What was that accusation they often made about Jesus? “He eats with sinners. Wine bibbers, tax collectors, and prostitutes.” Well you can add another one to the list, Pharisees. Even though Jesus knew that Simon and his friends were hostile to him, he accepted Simon’s invitation anyway. Jesus was at that dinner as much for Simon as the woman. But she was the one who realized that.

“Simon,” Jesus said. “Do you see this woman? I came to your home; you provided no water for my feet, but she rained tears on my feet and dried them with her hair. You gave me no greeting, but from the time I arrived she hasn’t quit kissing my feet. You provided nothing for freshening up, but she has soothed my feet with perfume. Impressive, isn’t it? Pay attention to this Simon. She is the one who, like God, offers radical hospitality. Not you. It’s not enough to open your little dinner parties to a traveling preacher. She is the one tearing down the walls. She has figured out something about God that you haven’t.”

Simon was stunned. And the woman had forgotten about the other people. She was past caring about what they had to say about her. “But why is he telling me my sins have been forgiven,” she wondered. “I already knew that. That’s why I came in the first place. It must be for the Pharisee and his friends. If they would just pay attention to Jesus they would be down here washing his feet with me.” That image brought another smile to her face.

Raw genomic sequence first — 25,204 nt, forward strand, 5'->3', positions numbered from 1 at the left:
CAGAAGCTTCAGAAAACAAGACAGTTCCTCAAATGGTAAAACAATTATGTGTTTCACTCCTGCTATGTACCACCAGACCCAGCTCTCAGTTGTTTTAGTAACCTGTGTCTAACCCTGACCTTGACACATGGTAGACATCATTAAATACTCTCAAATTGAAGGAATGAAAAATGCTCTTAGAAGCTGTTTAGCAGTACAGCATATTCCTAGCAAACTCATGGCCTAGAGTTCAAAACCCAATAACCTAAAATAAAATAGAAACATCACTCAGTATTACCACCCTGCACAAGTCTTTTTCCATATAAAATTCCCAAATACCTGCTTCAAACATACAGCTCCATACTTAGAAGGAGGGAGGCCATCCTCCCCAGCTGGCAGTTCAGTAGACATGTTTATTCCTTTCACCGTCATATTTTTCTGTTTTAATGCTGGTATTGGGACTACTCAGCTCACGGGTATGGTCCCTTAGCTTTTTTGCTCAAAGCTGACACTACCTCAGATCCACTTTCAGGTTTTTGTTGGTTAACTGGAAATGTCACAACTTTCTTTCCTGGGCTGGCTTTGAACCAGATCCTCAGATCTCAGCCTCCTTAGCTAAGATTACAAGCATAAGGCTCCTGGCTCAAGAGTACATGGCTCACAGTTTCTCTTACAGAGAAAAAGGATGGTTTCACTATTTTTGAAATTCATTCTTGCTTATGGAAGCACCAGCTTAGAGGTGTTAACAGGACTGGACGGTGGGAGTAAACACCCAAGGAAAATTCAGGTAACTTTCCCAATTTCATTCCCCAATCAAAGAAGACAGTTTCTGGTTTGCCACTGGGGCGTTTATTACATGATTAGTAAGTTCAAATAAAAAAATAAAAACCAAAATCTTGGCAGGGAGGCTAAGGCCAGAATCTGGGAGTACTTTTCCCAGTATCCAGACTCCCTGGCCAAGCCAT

I don’t know if she was paying attention to that little story Jesus told about the two debtors and the banker. But unlike Simon, who was paying close attention to everything Jesus said and did, she knew what Jesus meant. This was a woman who knew what it was like to have the debt canceled, to know the freedom that comes with forgiveness.

I wonder, though, if Jesus isn’t getting it wrong here. I’ve always been told that God demands the debt be paid, big or small. It’s not canceled. God finds somebody else to pay it. Jesus. But not in the story Jesus told Simon. The banker doesn’t say to the two debtors I will go find some benevolent benefactor to pay your debts for you, so that I will get what I require. The banker just cancels the debt.

It kind of blows the whole theory we have been working with. You know, we confess our sins, our indebtedness, to God, and God has Jesus pay off the debt for us. Repent and be saved.

But that’s not the way it was in this story. The woman got saved first, and then the repentance came. She knew that what Jesus was talking about, what reduced her to tears and made her bold enough to let down her hair in front of all those men, was a lot more than a self improvement program. It was way beyond being a better person and cleaning up her act. It was about finding the life Jesus talked about, it was about believing in the God Jesus believed in, not the god Simon believed in. “How crazy is this?,” she thought, “Simon and I need the same thing. But he doesn’t know that yet.”

The story says that Jesus left that place accompanied by the 12 and many women. Maybe she was one of them. Who knows? It could well be. Where else was she going to go?